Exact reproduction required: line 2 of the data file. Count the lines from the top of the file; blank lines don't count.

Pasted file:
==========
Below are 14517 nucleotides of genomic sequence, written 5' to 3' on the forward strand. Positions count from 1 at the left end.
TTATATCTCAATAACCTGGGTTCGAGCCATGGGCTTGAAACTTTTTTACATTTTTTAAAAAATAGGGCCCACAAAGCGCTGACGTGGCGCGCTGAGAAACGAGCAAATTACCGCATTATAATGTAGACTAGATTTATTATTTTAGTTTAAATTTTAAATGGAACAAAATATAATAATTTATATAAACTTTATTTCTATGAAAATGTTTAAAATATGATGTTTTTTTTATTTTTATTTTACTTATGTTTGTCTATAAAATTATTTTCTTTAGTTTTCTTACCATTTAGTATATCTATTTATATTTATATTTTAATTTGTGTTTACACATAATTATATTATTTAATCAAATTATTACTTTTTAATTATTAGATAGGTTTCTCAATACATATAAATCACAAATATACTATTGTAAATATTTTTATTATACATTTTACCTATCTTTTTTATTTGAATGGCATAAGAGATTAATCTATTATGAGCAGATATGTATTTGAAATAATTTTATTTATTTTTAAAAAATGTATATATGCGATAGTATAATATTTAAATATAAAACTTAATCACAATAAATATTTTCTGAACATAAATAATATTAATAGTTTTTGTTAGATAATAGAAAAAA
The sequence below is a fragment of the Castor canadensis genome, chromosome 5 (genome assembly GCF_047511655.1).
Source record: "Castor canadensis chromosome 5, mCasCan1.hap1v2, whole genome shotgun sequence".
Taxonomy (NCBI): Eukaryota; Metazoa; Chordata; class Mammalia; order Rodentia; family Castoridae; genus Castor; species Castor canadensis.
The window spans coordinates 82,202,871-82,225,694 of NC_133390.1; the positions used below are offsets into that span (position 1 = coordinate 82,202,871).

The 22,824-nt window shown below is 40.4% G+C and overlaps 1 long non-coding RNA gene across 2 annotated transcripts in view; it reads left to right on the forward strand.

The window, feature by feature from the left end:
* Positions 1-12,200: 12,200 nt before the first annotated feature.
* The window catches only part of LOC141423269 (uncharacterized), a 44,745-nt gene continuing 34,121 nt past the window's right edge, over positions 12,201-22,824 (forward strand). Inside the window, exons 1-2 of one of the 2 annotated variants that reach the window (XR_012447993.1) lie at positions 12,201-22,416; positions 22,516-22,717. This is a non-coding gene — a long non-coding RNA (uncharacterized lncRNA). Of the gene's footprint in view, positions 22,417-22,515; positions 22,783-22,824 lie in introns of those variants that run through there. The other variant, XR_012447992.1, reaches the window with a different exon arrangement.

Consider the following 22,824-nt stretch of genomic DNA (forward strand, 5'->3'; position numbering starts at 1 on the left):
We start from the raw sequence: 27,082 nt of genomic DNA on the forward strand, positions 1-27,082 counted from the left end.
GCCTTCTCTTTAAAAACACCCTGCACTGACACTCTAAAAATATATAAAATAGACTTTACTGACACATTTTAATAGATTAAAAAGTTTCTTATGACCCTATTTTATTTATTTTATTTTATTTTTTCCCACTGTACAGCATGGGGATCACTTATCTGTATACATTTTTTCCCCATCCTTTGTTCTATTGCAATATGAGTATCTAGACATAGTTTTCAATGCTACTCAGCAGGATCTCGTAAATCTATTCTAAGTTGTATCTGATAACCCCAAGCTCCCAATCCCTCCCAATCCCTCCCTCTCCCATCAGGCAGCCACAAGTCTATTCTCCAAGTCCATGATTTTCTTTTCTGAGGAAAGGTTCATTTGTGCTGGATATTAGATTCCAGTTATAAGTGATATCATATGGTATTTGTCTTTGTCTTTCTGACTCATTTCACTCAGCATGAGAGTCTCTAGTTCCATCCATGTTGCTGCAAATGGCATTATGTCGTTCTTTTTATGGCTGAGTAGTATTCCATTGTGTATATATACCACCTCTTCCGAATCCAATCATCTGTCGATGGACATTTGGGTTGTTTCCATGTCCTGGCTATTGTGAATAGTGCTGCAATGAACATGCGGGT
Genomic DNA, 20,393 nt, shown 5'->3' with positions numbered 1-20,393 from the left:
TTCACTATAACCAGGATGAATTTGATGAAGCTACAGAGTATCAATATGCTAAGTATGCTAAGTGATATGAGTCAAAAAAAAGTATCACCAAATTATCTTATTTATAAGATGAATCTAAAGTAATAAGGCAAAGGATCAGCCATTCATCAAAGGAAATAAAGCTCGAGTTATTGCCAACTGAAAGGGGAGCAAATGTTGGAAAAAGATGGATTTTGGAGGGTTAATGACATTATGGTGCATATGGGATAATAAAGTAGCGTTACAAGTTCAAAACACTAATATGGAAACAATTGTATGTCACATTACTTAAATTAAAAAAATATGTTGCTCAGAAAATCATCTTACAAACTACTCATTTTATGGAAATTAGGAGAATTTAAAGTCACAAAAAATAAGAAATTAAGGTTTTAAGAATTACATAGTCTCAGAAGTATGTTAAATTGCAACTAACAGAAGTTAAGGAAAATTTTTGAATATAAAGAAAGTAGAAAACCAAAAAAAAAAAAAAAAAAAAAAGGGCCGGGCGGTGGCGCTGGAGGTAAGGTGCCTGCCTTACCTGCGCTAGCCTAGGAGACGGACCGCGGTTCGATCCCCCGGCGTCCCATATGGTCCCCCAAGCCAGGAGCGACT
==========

TTATATCTCAATAACCTGGGTTCGAGCCATGGGCTTGAAACTTTTTTACATTTTTTAAAAAATAGGGCCCACAAAGCGCTGACGTGGCGCGCTGAGAAACGAGCAAATTACCGCATTATAATGTAGACTAGATTTATTATTTTAGTTTAAATTTTAAATGGAACAAAATATAATAATTTATATAAACTTTATTTCTATGAAAATGTTTAAAATATGATGTTTTTTTTATTTTTATTTTACTTATGTTTGTCTATAAAATTATTTTCTTTAGTTTTCTTACCATTTAGTATATCTATTTATATTTATATTTTAATTTGTGTTTACACATAATTATATTATTTAATCAAATTATTACTTTTTAATTATTAGATAGGTTTCTCAATACATATAAATCACAAATATACTATTGTAAATATTTTTATTATACATTTTACCTATCTTTTTTATTTGAATGGCATAAGAGATTAATCTATTATGAGCAGATATGTATTTGAAATAATTTTATTTATTTTTAAAAAATGTATATATGCGATAGTATAATATTTAAATATAAAACTTAATCACAATAAATATTTTCTGAACATAAATAATATTAATAGTTTTTGTTAGATAATAGAAAAAA